Qbism: The Future of Quantum Physics (英语) 精装 – 2016年10月4日
Hans Christian von Baeyer has done a wonderful job with this book. I've been fortunate enough to learn QBism twice in my life. The first time, it was the hard way, as colleagues and I battled out every nuance of the forming theory, always testing and retesting, tearing down and reconstructing--we had to turn our world upside down to get there. But the second time was pure pleasure as I learned the subject afresh from Professor von Baeyer's masterful articulation of it. So many of his turns of phrase are insightful gems I never could have formulated myself. Now for the first time I believe I know how to teach the subject, and there is no better understanding one can have than that!--Christopher A. Fuchs, Professor of Physics, University of Massachusetts Boston, and key architect of QBism Von Baeyer offers a sensible approach to this seemingly esoteric world...He has an enthusiastic presentation and style that sweeps the reader along into the world of quantum physics and makes sense of it.--Ralph Peterson"Manhattan Book Review" (03/01/2017) QBism should be applauded as a breeding ground of ideas for multiple disciplines including physics, philosophy, and mathematics, and von Baeyer's book offers an account accessible to all...[It] provide[s] an outstanding introduction to two of the key components of QBism (quantum theory and subjective Bayesianism), and places the reader into the mind of the QBist in a way that will aid the ongoing debate over its merit. It is a worthwhile read.--Kelvin J. McQueen"Quantum Times" (07/04/2017) Physicists all agree on how to do calculations using quantum mechanics and disagree markedly on what those calculations really mean. With his customary humor and elegance, Professor von Baeyer walks us through one of the more recent attempts to understand the mysterious world inside the atom.--James Trefil, Professor of Physics, George Mason University, and the author of Science in World History
Hans Christian von Baeyer is Chancellor Professor of Physics, Emeritus, at the College of William and Mary.
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There is currently no scientific basis for preferring one interpretation of QM (including QBism) over another. People who say one is right and another is wrong are just emoting. I will have none of it.
Of course, some interpretations may be preferred on metaphysical grounds, whatever that means. If there is a candidate for rejection on metaphysical grounds, QBism is it. The interpretation rests on the rejection of a frequency interpretation of probability in favor of a Bayesian (subjective) interpretation. In fact, there are several different notions of probability in the scientific literature, and both frequency and subjective models are valid under different conditions. But the frequency interpretation is perfectly valid for QM, and the subjective interpretation is simply outlandish. Can one really believe there was no spectrum to the hydrogen atom until someone saw such a spectrum? Do QM electron ic devices work because of human subjectivity? Or quantum computing? Outlandish is the subjective interpretation in these cases.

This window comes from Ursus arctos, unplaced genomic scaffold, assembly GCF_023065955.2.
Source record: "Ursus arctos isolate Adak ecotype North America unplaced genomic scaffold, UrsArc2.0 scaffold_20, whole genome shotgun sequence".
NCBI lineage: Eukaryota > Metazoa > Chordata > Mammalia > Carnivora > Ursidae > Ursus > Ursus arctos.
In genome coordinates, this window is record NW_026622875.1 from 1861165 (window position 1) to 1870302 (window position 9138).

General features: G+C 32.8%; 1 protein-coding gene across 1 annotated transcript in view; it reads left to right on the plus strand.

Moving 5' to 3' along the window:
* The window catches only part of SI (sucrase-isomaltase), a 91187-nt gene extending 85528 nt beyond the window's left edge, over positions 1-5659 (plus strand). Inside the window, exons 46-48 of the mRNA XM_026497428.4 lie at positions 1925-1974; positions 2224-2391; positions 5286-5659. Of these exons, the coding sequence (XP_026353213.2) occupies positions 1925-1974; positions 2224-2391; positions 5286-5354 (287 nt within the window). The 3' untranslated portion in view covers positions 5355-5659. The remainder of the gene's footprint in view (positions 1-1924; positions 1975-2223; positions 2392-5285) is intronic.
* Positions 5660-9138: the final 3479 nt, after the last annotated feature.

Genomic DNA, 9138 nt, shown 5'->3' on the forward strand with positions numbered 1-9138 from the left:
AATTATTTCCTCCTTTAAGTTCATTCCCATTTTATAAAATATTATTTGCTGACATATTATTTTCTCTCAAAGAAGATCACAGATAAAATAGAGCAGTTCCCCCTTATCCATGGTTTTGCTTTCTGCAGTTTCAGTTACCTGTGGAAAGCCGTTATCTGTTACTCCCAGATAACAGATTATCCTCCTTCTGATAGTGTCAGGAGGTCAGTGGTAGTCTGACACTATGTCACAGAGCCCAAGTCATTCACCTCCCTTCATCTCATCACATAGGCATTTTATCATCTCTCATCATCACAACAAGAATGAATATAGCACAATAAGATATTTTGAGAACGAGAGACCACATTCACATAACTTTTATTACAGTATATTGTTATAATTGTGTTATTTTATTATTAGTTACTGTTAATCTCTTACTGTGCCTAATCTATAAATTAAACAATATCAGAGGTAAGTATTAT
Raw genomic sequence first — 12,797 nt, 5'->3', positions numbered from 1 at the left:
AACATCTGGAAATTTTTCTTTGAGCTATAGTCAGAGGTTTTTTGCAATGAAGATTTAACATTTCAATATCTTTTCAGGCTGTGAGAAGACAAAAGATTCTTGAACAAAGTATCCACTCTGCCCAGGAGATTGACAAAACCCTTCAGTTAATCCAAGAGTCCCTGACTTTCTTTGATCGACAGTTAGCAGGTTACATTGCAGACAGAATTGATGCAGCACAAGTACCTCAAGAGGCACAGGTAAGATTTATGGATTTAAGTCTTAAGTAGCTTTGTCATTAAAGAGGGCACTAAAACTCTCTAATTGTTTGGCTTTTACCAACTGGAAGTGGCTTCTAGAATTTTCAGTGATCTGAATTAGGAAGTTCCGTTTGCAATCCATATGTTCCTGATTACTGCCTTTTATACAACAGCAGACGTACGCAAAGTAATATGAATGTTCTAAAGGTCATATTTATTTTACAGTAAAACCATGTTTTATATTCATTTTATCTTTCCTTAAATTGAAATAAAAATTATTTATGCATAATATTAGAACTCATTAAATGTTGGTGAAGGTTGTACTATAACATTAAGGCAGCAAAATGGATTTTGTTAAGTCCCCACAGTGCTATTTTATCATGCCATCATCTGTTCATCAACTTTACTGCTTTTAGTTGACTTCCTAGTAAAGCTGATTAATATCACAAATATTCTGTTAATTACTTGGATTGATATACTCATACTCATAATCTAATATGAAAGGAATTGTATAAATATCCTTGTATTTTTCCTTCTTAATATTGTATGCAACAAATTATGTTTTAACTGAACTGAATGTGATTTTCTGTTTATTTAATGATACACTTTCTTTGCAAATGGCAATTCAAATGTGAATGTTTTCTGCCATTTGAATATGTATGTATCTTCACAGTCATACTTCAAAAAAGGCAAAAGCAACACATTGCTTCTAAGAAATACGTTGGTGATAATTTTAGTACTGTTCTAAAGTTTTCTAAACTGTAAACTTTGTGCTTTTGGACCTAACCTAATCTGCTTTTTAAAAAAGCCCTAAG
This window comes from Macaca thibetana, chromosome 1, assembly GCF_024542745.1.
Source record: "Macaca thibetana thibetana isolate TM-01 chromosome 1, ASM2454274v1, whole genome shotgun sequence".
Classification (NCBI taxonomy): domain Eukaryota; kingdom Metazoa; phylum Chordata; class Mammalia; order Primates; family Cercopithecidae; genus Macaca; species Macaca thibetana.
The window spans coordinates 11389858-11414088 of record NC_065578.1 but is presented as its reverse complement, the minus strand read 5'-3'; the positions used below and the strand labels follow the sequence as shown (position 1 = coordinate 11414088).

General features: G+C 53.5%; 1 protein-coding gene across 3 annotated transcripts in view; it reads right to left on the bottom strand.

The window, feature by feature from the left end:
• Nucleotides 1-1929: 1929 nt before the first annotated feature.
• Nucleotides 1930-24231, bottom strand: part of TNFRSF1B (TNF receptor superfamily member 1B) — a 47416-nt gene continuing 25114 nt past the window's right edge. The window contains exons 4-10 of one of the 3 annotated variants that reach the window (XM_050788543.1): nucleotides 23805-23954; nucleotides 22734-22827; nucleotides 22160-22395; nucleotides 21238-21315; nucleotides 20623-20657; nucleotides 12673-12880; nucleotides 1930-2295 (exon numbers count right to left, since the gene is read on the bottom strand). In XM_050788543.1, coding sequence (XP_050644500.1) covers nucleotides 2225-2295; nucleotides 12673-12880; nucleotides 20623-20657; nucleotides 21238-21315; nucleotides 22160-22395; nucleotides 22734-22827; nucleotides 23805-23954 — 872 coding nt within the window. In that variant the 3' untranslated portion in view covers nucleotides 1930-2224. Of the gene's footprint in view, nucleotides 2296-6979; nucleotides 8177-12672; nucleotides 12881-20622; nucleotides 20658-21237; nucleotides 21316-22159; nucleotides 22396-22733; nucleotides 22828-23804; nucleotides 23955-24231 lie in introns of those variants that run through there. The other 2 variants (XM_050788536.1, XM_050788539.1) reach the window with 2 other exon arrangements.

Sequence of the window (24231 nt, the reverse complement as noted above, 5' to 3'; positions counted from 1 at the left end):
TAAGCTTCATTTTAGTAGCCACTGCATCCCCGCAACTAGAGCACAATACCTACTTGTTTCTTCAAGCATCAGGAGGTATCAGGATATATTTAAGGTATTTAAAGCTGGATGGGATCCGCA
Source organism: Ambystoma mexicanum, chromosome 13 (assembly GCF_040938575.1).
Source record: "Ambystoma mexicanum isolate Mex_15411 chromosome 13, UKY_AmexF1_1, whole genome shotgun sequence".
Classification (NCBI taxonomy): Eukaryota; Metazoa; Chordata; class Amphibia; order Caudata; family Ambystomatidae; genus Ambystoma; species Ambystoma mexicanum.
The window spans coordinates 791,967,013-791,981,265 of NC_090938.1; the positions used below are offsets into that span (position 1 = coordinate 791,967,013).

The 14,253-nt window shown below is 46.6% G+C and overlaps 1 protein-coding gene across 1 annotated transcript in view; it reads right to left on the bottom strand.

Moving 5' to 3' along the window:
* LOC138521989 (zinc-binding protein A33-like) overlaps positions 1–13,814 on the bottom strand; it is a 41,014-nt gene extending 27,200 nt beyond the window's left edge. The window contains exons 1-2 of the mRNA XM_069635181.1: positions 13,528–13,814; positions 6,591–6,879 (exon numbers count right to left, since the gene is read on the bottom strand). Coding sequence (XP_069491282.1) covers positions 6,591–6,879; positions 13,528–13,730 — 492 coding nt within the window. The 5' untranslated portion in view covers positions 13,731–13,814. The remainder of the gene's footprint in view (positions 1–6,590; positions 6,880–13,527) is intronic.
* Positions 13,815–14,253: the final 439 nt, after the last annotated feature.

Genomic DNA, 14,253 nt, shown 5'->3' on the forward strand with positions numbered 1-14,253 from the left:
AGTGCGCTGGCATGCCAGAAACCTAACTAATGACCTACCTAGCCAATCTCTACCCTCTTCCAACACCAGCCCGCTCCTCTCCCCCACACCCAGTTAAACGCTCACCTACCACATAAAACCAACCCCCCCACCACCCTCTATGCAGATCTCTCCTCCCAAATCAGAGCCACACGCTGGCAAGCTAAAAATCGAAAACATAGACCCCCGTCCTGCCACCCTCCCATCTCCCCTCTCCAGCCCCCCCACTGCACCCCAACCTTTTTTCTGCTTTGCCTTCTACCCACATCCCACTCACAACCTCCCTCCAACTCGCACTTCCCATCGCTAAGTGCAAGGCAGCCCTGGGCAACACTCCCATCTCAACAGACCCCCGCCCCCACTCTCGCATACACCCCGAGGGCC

The book devotes a shoddy chapter to the critique of frequency models. It starts by observing that you can't tell if a roulette wheel is "fair" by observing one outcome (e.g., the ball lands on slot 11). It then says that 100 trials of flipping a coin can be represented by a roulette wheel with 2 to the power 100 slots. You can't tell if the wheel is fair by the outcome because all outcomes are equally likely. This is true. But suppose before I spin this wheel i assert that the probability that the outcome will have between 45 and 55 ones. This will be correct with very high probability. If the outcome has five ones, the wheel is unfair with probability close to one. This is the basis of all of statistical mechanics. The book's critique is simply wrong.
The book is well writien and fun to read, although quite unconvincing.